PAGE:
A Covid-19 symptom tracking app has suggested the virus hit British shores in January, way before the first person was confirmed to have the virus in the UK.
The app, developed by King’s College London scientists, asks users to report their symptoms on a daily basis even if they have none at all, in a bid to better understand how the virus spreads and affects different people.
A total of 2.6 million users have signed up to the tracker, with hundreds saying they suffered symptoms in line with coronavirus just after the new year. Some even reported such symptoms as far back as December, said Professor of Genetic Epidemiology at King’s, Tim Spector, who has been working on the tracker.
He told the Sunday Times: ‘The reports I am getting are from people who were ill from early January onwards and strongly suggest they had Covid-19 but were not recognised as such.
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‘What’s impressive is the sheer volume of the reports. We’re getting hundreds of people using our app telling us that they developed something soon after the new year.’
Although these are not confirmed cases, as most of the general population haven’t been tested unless they were hospitalised, it suggests that the virus was silently spreading from early in the year.
But it wasn’t until January 31 that the virus was confirmed in the UK, after two people tested positive in York.
The app has also suggested that the lockdown and social distancing measures have been effective in slowing the spread of the pandemic.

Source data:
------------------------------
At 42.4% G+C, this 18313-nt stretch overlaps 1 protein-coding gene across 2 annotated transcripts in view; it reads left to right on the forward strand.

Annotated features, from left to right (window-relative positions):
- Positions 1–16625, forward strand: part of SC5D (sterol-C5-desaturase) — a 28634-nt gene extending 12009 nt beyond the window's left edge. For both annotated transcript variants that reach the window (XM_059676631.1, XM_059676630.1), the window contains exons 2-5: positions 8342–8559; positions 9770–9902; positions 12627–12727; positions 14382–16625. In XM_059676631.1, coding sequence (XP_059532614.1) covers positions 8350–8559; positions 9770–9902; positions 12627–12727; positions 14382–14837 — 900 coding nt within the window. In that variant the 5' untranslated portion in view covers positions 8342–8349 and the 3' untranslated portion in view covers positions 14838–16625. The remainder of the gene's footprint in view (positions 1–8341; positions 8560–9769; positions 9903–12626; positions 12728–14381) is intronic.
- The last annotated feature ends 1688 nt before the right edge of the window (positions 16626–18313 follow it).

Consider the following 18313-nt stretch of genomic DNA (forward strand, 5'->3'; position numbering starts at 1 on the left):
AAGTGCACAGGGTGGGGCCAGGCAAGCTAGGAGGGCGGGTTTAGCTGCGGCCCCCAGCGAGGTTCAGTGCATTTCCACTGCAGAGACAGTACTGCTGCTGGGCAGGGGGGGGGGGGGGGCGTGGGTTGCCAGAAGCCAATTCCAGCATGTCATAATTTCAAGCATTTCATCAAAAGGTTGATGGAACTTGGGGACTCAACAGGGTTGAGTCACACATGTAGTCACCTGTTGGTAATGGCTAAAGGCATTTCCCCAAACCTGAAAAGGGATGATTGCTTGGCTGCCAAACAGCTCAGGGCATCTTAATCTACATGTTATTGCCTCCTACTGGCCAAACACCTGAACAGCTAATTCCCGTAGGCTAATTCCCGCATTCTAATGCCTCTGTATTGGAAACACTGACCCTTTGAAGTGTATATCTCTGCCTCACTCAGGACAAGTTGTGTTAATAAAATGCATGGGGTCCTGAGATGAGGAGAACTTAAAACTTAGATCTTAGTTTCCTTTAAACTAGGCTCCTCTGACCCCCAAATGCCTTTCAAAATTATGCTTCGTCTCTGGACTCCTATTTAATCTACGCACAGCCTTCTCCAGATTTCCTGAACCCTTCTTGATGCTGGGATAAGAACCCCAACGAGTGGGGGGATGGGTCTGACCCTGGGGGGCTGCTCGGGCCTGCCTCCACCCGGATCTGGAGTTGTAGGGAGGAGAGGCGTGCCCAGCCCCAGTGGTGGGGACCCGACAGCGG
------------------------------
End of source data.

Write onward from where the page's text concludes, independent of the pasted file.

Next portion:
Estimated cases have dropped by more than 80 per cent to 354,690 today following a peak of 2.1 million on April 1.
The app works by asking users whether they have been tested for the virus and if they have suffered any symptoms.
Those that say they feel unwell are prompted to detail their symptoms, including a cough, fatigue, shortness of breath, loss of smell or taste, headache and a hoarse voice.
The information taken from each user includes their geographical location and is collated to work out an estimate of how many cases there have been in the UK.
Meanwhile, NHSX – the service’s ‘digital transformation’ – is also designing a tracing app which would notify users when they are near someone who has shown and recorded symptoms of the virus.
The app is set to be ready ‘within weeks’ but it will need about 60 per cent of the population – around 40 million people – to download it to make it accurate.
According to official government data revealed yesterday, 152,840 have tested positive for the virus, while 20,732 people have died in hospitals.
However, the government has been heavily scrutinised over a lack of testing suggesting the numbers could be much higher – particularly among healthcare workers.
Ministers announced last week that all essential workers, not only those working for the NHS or care sector, will now be able to book a test online.
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